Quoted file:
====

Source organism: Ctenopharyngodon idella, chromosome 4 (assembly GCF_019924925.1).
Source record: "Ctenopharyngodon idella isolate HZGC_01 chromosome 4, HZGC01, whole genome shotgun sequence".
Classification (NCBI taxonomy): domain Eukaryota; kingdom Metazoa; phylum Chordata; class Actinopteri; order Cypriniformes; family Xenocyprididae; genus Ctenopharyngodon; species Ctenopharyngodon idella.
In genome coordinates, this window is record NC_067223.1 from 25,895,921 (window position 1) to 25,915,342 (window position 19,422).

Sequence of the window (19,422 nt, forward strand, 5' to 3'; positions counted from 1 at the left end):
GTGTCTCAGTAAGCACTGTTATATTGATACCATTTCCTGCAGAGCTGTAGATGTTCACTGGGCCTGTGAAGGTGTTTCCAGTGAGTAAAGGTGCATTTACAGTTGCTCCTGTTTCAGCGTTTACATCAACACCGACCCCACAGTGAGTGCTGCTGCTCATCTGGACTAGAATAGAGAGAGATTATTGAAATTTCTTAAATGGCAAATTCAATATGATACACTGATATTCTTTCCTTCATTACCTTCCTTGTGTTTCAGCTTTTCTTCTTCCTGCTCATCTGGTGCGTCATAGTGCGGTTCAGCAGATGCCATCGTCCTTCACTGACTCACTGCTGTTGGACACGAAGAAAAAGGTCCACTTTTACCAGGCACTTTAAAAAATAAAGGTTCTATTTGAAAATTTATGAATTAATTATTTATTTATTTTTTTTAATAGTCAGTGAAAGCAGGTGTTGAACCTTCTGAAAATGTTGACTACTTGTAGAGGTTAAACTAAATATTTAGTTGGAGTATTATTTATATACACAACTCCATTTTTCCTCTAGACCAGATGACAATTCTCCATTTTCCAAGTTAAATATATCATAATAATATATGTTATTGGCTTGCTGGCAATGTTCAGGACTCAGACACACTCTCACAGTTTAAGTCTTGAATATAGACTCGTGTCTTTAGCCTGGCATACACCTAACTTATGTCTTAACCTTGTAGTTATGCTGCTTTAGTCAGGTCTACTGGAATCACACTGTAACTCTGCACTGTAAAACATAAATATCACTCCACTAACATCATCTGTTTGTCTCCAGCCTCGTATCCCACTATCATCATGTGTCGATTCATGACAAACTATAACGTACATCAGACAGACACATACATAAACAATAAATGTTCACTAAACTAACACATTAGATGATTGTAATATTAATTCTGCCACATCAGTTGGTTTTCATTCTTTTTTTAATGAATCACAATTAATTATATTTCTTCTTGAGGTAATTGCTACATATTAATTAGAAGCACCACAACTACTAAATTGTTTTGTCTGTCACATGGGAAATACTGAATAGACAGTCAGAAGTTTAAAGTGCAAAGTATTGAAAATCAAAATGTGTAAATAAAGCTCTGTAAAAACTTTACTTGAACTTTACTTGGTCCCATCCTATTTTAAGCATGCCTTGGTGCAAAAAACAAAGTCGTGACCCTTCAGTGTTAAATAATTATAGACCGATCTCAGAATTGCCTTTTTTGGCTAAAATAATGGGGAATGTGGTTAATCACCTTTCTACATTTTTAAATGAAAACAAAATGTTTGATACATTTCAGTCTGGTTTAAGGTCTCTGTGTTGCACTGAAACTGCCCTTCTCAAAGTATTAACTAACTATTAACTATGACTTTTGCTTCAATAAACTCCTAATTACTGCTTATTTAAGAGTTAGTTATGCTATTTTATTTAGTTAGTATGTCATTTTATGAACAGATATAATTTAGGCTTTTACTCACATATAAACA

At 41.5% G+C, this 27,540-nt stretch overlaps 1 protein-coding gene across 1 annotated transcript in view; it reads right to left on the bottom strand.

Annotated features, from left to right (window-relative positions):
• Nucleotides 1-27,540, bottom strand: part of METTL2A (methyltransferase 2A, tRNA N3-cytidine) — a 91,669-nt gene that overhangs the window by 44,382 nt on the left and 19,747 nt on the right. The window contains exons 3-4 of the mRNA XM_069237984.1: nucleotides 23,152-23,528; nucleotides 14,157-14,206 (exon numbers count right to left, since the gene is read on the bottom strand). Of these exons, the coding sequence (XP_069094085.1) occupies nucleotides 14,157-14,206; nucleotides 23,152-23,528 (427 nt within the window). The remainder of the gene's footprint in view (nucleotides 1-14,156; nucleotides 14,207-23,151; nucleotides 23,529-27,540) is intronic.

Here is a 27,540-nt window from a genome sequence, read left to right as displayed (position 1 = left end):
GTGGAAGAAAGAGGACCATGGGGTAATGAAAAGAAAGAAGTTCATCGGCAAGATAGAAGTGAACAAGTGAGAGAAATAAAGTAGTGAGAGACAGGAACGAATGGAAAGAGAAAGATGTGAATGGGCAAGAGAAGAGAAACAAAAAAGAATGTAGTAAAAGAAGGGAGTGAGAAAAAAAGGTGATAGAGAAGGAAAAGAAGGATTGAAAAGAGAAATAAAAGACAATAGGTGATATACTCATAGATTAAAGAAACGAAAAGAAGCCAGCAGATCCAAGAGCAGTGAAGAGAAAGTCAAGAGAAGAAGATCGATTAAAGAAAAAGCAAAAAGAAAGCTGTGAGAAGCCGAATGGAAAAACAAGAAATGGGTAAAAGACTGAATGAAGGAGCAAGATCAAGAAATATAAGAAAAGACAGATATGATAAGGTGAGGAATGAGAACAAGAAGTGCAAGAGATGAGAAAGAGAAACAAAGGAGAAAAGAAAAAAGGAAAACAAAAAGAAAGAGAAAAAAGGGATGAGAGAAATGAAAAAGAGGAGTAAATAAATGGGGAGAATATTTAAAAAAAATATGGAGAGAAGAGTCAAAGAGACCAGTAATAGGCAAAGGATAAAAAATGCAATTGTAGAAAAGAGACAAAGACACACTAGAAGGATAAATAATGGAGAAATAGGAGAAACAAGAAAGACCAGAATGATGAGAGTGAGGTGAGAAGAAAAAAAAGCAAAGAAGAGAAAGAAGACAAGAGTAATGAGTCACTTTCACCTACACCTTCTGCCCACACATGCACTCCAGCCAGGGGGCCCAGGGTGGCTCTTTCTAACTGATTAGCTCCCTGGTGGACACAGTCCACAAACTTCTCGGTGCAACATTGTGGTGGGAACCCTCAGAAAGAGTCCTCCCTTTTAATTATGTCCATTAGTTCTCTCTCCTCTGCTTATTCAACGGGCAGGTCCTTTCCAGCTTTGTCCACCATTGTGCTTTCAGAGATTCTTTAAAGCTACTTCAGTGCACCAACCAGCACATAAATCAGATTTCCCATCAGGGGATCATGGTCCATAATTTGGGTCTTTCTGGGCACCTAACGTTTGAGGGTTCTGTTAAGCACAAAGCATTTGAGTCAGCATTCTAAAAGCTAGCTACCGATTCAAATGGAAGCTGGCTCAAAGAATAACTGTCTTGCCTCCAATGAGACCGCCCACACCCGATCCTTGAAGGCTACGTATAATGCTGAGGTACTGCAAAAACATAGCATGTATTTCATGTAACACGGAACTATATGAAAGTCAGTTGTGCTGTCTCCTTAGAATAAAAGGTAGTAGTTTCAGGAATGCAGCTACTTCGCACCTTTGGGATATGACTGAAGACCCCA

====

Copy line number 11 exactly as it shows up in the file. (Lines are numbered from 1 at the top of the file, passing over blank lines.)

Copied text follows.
GTGGAAGAAAGAGGACCATGGGGTAATGAAAAGAAAGAAGTTCATCGGCAAGATAGAAGTGAACAAGTGAGAGAAATAAAGTAGTGAGAGACAGGAACGAATGGAAAGAGAAAGATGTGAATGGGCAAGAGAAGAGAAACAAAAAAGAATGTAGTAAAAGAAGGGAGTGAGAAAAAAAGGTGATAGAGAAGGAAAAGAAGGATTGAAAAGAGAAATAAAAGACAATAGGTGATATACTCATAGATTAAAGAAACGAAAAGAAGCCAGCAGATCCAAGAGCAGTGAAGAGAAAGTCAAGAGAAGAAGATCGATTAAAGAAAAAGCAAAAAGAAAGCTGTGAGAAGCCGAATGGAAAAACAAGAAATGGGTAAAAGACTGAATGAAGGAGCAAGATCAAGAAATATAAGAAAAGACAGATATGATAAGGTGAGGAATGAGAACAAGAAGTGCAAGAGATGAGAAAGAGAAACAAAGGAGAAAAGAAAAAAGGAAAACAAAAAGAAAGAGAAAAAAGGGATGAGAGAAATGAAAAAGAGGAGTAAATAAATGGGGAGAATATTTAAAAAAAATATGGAGAGAAGAGTCAAAGAGACCAGTAATAGGCAAAGGATAAAAAATGCAATTGTAGAAAAGAGACAAAGACACACTAGAAGGATAAATAATGGAGAAATAGGAGAAACAAGAAAGACCAGAATGATGAGAGTGAGGTGAGAAGAAAAAAAAGCAAAGAAGAGAAAGAAGACAAGAGTAATGAGTCACTTTCACCTACACCTTCTGCCCACACATGCACTCCAGCCAGGGGGCCCAGGGTGGCTCTTTCTAACTGATTAGCTCCCTGGTGGACACAGTCCACAAACTTCTCGGTGCAACATTGTGGTGGGAACCCTCAGAAAGAGTCCTCCCTTTTAATTATGTCCATTAGTTCTCTCTCCTCTGCTTATTCAACGGGCAGGTCCTTTCCAGCTTTGTCCACCATTGTGCTTTCAGAGATTCTTTAAAGCTACTTCAGTGCACCAACCAGCACATAAATCAGATTTCCCATCAGGGGATCATGGTCCATAATTTGGGTCTTTCTGGGCACCTAACGTTTGAGGGTTCTGTTAAGCACAAAGCATTTGAGTCAGCATTCTAAAAGCTAGCTACCGATTCAAATGGAAGCTGGCTCAAAGAATAACTGTCTTGCCTCCAATGAGACCGCCCACACCCGATCCTTGAAGGCTACGTATAATGCTGAGGTACTGCAAAAACATAGCATGTATTTCATGTAACACGGAACTATATGAAAGTCAGTTGTGCTGTCTCCTTAGAATAAAAGGTAGTAGTTTCAGGAATGCAGCTACTTCGCACCTTTGGGATATGACTGAAGACCCCA